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Journal of Cold War Studies 5.2 (2003) 96-98

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M. E. Sarotte, Dealing with the Devil: East Germany, Détente, and Ostpolitik, 1969-1973. Chapel Hill: University of North Carolina Press, 2001. 295 pp. $55.00.

The end of the East-West conflict has opened new fields of research now that many archives in the states of the former Soviet bloc have been made available. With respect to the history of the German Democratic Republic (GDR), researchers encounter exceptionally good conditions—in fact, much better conditions than those facing historians of the Federal Republic of Germany (FRG). Research on the GDR, unlike on the FRG, is not restricted by the Thirty Year Rule. Thus far, however, most publications have dealt with the internal affairs of the East German state. The literature on the GDR's foreign policy is sparse. Hence, M. E. Sarotte's book is most welcome, particularly because it is an excellent piece of research, based on unpublished documents from party and state archives. In a highly informative note on sources the author gives an overview of various groups of documents. Most important are the files of the ruling party, the Socialist Unity Party of East Germany. The party leadership headed by Walter Ulbricht and then by Erich Honecker decided the political course of the country, whereas the head of government, Willi Stoph, played a minor role. In addition to this material Sarotte obtained documents from the Ministry for State Security, the Stasi files. She also interviewed people on both sides of the former Iron Curtain, including Markus Wolf, the former Stasi counterintelligence chief; Valentin Falin, a longtime expert on Germany at the Soviet Foreign Ministry (who later served as Soviet ambassador in Bonn); and Egon Bahr, a close aide of West German Chancellor Willy Brandt when Ostpolitik was formulated in the 1960s and entered a new phase in 1969-1970 [End Page 96] with the de facto recognition of the GDR as a second German state and the conclusion of a treaty with the Soviet Union. Furthermore, Sarotte dipped into the papers of Egon Bahr, Willy Brandt, and Helmut Schmidt.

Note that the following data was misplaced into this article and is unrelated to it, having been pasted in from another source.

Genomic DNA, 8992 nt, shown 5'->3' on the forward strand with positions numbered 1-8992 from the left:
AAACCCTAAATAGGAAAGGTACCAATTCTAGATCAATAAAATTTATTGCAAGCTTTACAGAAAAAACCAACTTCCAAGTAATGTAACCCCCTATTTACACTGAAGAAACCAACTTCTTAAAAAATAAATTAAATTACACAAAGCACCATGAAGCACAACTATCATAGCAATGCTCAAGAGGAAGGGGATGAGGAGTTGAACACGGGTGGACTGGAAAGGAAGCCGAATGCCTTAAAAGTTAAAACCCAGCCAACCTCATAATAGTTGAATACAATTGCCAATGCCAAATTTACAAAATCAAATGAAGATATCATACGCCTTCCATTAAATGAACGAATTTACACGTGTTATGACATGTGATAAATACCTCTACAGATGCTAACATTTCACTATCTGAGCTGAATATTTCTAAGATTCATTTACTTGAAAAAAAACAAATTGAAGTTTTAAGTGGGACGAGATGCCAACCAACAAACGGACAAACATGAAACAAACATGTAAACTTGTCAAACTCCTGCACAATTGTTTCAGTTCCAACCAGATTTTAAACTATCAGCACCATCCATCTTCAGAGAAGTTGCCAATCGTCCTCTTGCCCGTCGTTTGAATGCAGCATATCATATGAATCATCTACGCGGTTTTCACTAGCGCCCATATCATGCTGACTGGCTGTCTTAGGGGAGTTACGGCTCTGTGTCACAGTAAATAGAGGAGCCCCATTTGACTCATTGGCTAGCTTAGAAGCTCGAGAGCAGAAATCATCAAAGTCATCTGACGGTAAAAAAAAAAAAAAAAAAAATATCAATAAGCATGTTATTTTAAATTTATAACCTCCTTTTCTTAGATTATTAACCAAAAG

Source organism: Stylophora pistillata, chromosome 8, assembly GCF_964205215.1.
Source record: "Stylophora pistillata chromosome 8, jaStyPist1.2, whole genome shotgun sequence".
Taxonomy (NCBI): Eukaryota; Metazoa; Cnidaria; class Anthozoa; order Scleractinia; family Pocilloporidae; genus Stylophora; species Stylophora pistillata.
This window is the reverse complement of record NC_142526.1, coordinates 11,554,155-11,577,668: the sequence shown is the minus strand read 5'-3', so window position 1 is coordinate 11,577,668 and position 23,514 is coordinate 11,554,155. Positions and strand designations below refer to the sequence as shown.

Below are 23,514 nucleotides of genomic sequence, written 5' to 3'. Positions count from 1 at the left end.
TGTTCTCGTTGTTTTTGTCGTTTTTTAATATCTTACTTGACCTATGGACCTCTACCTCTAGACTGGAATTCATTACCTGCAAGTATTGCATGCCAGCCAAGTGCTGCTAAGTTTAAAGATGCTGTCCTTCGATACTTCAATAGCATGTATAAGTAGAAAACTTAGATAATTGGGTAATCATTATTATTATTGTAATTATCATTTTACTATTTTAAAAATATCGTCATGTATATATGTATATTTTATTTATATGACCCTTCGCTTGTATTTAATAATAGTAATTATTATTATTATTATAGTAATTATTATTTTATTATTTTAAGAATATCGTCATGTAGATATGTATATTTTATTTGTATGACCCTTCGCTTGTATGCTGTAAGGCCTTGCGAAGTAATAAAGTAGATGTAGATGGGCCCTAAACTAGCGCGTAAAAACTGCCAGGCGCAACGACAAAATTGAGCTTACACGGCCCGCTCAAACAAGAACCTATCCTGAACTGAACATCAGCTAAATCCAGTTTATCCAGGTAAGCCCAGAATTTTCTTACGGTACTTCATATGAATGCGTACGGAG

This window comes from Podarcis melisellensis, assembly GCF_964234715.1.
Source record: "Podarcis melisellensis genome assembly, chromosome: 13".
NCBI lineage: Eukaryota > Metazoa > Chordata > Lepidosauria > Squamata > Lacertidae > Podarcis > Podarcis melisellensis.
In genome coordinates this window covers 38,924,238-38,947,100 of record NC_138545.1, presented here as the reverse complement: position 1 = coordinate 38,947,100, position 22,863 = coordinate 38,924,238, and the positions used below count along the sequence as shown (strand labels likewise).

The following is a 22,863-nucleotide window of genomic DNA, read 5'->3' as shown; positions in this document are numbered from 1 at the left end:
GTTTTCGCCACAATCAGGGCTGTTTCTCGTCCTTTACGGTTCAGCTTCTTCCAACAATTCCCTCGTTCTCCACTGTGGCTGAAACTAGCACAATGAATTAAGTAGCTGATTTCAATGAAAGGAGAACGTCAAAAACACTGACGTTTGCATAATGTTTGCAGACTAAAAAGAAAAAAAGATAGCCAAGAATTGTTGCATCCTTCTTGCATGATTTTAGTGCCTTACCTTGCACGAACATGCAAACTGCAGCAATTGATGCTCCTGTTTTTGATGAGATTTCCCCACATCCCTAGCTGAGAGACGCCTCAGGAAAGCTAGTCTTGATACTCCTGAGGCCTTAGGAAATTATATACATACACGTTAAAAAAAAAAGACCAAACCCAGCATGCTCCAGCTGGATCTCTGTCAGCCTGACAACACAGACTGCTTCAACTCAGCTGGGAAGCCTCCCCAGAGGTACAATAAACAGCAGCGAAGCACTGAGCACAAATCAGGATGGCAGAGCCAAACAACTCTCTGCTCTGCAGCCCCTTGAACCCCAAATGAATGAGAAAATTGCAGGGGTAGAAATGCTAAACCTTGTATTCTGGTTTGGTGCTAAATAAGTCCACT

Sarotte's main topic is how the GDR reacted to the challenge of Ostpolitik— achallenge that required "dealing with the devil." The capitalist enemy insisted on sticking to the idea of the German nation even though two German states coexisted as a result of the postwar power structure in Europe. Bonn's strategy of "change through rapprochement" implied that the GDR had to be prepared to take risks. On the one hand, the GDR leadership, by consenting to rapprochement, hoped for economic advantages and international recognition. On the other hand, it feared the risk of change that might result from increased contacts with the West. To minimize this risk, the East German authorities fortified the German-German border and built up the Stasi apparatus. The fortress mentality of the GDR leadership was reflected in a campaign for a separate socialist identity of the GDR, thereby repudiating the idea of a still- existing German nation.

The response of the East German regime to the challenge of détente and Ostpolitik revealed that the GDR was not simply a puppet state that acted only under orders from Moscow. Quite the contrary, Ulbricht tried to maintain an independent position when he argued in favor of closer relations with the Federal Republic. When Moscow wanted to dictate the pace of the rapprochement between the two German states, Ulbricht retorted: "We're not Belorussia, we are not a Soviet state." In Brezhnev's view this was a sign of arrogance and had to be punished. With Soviet support, Honecker, who led the anti-Ulbricht faction in the GDR, replaced Ulbricht in 1971. Honecker was much more willing to act in accordance with Soviet preferences, although he shared Ulbricht's idea of improving relations with Bonn. Ultimately the Soviet Union had the final say when the GDR had to back away from its proclaimed goals. From the Soviet point of view the paramount aim was not the...